"The Writing on the Wall"
Persuasion and Satire
(trimester three: week three through twelve)
Instructor: Jaimie Crawford
|This unit studies rhetoric and persuasion, first with the subject matter of modern British poetry and nonfiction, and second, with the subject matter of British satire. Students will first be asked to take part in an analysis of vehicle: studying a poem and an essay on the same theme, they will debate orally with classmates and also by persuasive exposition which vehicle is more effective in addressing the common theme. The second half of the unit addresses the genre of satire. Students will analyze the satires of Swift, Pope, Orwell, and Huxley as well as writing one of their own.|
Everything you write is persuasive--it is written by you and therefore expressive of your opinion. Every writer's purpose is in altering his/her reader's beliefs or opinions. But some essays have the specific purpose of persuading the reader of one side of a particular argument rather than just explicating or comparing literature, or defining or classifying something.
There are several different ways to argue your point. You can appeal to a person's logic, emotions, or sense of ethics or justice. In Greek these appeals are called logos, pathos, and ethos, respectively.
You can also reason deductively. For instance,
all men are pigs
Elmer is a man =Elmer is a pig
(the above eg. is a syllogism)
Or, you can reason inductively and give the conclusion first, then general evidence that supports it.
There are a few major types of persuasion:
SATIRE is appeal to emotion (pathos) -aims at our sense of ridiculous with irony
ELOQUENCE is appeal to emotion or ethos (ethics/reputation of author) usually with heroic purpose Whether in your own writing or in others', watch out for logic fallicies. Here are some rules to help:
1. evidence/ premises must be true and relevant and complete
2. conclusions derived must bewithout fallacy
Here are some valid forms of EVIDENCE:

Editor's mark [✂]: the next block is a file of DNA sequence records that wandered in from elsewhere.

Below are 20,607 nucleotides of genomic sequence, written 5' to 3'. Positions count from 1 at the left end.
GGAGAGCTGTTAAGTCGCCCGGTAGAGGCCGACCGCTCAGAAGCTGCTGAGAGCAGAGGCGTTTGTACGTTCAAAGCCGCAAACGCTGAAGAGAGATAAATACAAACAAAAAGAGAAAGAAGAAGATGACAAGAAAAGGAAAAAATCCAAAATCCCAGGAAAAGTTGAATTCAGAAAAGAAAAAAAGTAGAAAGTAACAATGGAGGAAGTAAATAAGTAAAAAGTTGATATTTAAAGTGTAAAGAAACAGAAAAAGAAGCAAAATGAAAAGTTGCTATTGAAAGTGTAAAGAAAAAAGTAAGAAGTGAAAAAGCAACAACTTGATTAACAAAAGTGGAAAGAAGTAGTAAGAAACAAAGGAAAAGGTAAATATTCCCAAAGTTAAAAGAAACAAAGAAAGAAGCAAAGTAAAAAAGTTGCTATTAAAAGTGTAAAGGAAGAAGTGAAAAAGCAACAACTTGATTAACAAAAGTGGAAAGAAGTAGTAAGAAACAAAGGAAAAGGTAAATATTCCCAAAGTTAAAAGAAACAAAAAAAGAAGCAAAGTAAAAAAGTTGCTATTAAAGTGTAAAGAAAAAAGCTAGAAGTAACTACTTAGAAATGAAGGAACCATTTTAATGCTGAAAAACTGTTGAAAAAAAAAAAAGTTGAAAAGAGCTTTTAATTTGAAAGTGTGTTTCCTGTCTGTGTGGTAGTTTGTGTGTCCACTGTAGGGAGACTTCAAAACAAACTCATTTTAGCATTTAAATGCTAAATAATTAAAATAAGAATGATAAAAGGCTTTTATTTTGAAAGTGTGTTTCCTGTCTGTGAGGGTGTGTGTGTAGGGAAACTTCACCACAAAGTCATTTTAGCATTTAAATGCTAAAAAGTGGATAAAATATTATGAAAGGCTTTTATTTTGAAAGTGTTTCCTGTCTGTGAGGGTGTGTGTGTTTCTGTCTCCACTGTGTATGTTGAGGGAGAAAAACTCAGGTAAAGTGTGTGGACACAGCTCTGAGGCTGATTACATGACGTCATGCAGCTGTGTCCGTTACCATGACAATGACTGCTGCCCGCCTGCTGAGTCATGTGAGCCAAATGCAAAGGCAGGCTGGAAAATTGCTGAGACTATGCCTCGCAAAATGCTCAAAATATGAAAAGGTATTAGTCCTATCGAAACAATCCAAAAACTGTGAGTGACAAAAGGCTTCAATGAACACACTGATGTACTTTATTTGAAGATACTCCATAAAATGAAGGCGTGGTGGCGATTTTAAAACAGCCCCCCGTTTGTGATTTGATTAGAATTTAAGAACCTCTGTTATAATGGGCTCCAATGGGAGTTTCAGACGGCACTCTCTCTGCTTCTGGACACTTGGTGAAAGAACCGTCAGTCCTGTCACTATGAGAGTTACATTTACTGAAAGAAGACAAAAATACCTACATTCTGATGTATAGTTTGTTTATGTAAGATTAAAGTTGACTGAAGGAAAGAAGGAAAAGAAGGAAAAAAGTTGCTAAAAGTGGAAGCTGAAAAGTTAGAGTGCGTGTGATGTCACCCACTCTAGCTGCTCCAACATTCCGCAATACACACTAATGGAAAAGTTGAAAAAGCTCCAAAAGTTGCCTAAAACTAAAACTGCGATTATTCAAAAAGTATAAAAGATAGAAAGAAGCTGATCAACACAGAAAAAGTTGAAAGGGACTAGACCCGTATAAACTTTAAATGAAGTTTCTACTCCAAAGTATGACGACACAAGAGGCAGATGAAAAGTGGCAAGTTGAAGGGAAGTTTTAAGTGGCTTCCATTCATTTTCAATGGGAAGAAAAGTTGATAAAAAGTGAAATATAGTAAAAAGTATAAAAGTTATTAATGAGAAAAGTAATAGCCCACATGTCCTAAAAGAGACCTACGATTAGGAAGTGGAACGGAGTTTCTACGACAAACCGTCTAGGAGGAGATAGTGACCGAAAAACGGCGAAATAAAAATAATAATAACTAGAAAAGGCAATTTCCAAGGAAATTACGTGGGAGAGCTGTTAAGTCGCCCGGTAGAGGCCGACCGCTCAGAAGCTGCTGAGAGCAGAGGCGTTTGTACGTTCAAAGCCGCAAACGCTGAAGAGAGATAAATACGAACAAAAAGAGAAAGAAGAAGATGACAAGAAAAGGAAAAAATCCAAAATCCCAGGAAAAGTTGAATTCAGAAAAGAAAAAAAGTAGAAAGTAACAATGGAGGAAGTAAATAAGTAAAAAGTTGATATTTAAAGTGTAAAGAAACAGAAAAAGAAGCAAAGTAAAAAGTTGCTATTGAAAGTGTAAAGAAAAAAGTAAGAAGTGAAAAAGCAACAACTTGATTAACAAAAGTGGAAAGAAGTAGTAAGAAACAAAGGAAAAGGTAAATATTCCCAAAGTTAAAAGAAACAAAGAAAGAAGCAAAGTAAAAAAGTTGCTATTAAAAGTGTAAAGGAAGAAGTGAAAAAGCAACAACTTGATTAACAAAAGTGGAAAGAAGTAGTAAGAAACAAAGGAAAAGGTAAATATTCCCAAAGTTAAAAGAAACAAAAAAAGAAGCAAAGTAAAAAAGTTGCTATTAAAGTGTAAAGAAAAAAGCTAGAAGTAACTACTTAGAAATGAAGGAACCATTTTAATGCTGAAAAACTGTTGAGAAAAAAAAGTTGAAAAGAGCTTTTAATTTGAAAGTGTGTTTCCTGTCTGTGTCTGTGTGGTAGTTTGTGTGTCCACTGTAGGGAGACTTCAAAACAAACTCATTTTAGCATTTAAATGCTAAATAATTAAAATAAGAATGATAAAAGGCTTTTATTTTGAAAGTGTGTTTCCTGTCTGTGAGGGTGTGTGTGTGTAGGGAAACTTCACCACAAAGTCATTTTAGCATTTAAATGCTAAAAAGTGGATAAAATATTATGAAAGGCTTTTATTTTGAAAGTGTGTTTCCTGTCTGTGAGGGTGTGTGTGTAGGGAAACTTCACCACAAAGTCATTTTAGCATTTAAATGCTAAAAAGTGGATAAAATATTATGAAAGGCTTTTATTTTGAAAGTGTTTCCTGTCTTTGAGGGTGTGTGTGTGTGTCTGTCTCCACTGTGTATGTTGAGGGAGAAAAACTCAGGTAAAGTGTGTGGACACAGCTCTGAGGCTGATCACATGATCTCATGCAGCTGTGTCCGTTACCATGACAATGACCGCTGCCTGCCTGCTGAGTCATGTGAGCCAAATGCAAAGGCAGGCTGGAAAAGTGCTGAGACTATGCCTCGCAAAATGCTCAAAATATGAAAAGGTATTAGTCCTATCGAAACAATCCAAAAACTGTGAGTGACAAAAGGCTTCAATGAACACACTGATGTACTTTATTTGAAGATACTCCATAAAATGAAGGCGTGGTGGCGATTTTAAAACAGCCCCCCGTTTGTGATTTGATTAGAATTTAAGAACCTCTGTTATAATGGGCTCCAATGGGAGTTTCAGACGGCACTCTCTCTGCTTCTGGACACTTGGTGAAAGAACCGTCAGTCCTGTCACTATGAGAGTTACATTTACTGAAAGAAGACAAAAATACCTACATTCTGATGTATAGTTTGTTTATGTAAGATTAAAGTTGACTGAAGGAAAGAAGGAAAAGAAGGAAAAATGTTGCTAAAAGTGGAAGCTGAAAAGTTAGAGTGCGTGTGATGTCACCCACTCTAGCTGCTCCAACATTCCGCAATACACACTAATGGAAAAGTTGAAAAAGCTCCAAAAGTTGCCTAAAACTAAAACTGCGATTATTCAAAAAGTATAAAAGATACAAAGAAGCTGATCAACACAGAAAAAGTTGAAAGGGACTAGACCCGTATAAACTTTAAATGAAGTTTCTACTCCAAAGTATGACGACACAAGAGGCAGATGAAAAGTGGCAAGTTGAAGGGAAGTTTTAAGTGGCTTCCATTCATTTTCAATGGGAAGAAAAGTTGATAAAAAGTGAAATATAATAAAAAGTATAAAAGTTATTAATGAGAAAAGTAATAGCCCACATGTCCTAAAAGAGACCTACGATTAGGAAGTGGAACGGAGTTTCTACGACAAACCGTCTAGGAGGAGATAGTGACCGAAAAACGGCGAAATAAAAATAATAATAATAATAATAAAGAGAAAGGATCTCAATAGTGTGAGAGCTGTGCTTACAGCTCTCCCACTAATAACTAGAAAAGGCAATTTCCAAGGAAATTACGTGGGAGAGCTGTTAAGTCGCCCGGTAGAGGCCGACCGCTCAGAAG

1. common knowledge
2. specific examples or anecdotes
3. statistical data
4. analogy -good for clarification NOT for proof
Also, when writing your satires and persuasive essays:
KEEP IN MIND:
1. Your Audience-who are you persuading?
2. Appeals to Reason and Emotion-these
use different types of evidence. Reason uses statistics & research.
3. Your Point of View and your audience's
4. Presuppositions- they underlie arguments-eg. a person's faith/bias.
Purpose: To compare (rhetorically and subjectively) an essay and a poem which SHARE A THEME. Ultimately, your presentation should be aimed at comprehensively addressing the following question: which vehicle (poem or essay) most persuasively addresses the given theme?
Choice of Authors: Please choose at least one British author from the Romantic, Victorian, or Modern Period (see the list below *). You may use one author of a poem and essay or two different authors (the second author can be American or other); just make sure to pick a poem and essay expressing a similar theme.
*BRITISH AUTHORS (In order to make sure a selection of authors are covered from each period; authors will be designated on a first-come, first-serve basis)
Recommended Essays: Any works from RFW or Writing Prose ; I have many other books of essays-just ask to see them.
Topic Example: Virginia Woolf's Shakespeare's Sister (my personal favorite in Norton- p. 2311) and Gray's Elegy (Norton). Both pieces discuss untapped potential; as Woolf puts it genius is not born in labouring, uneducated, servile people.
Project Details: You should provide TWO written assignments:
1) One typed outline/study sheet including:
2) One persuasive essay arguing WHY either the poem or essay is more effective. Be sure to list and argue the opposing points; use textual citation and at least one critical source for both the essay and the poem.
WARNING: The most difficult part of this assignment will probably be your selection of topic. Themes are not derived at first glance.
2: GULLIVER BOOK FIVE, Write Your Own Satire
Compose Gulliver Comes To Pine Crest: Book Five. You should write in first person as Gulliver; remember, you are writing a satire. What would Gulliver think? You may choose to use an metaphor you like for describing the school--remember a satire is both exaggerated and veiled.
FIRST BOOK: Satire of Government and Military
SUMMARY OF BOOK ONE: Swift points out the triviality of the English government
**Please point out as many examples of satire as you can during the film. Use the above list as a guide. At the end of the film, you will be asked to turn in a summary of the satire in book two, three, and four.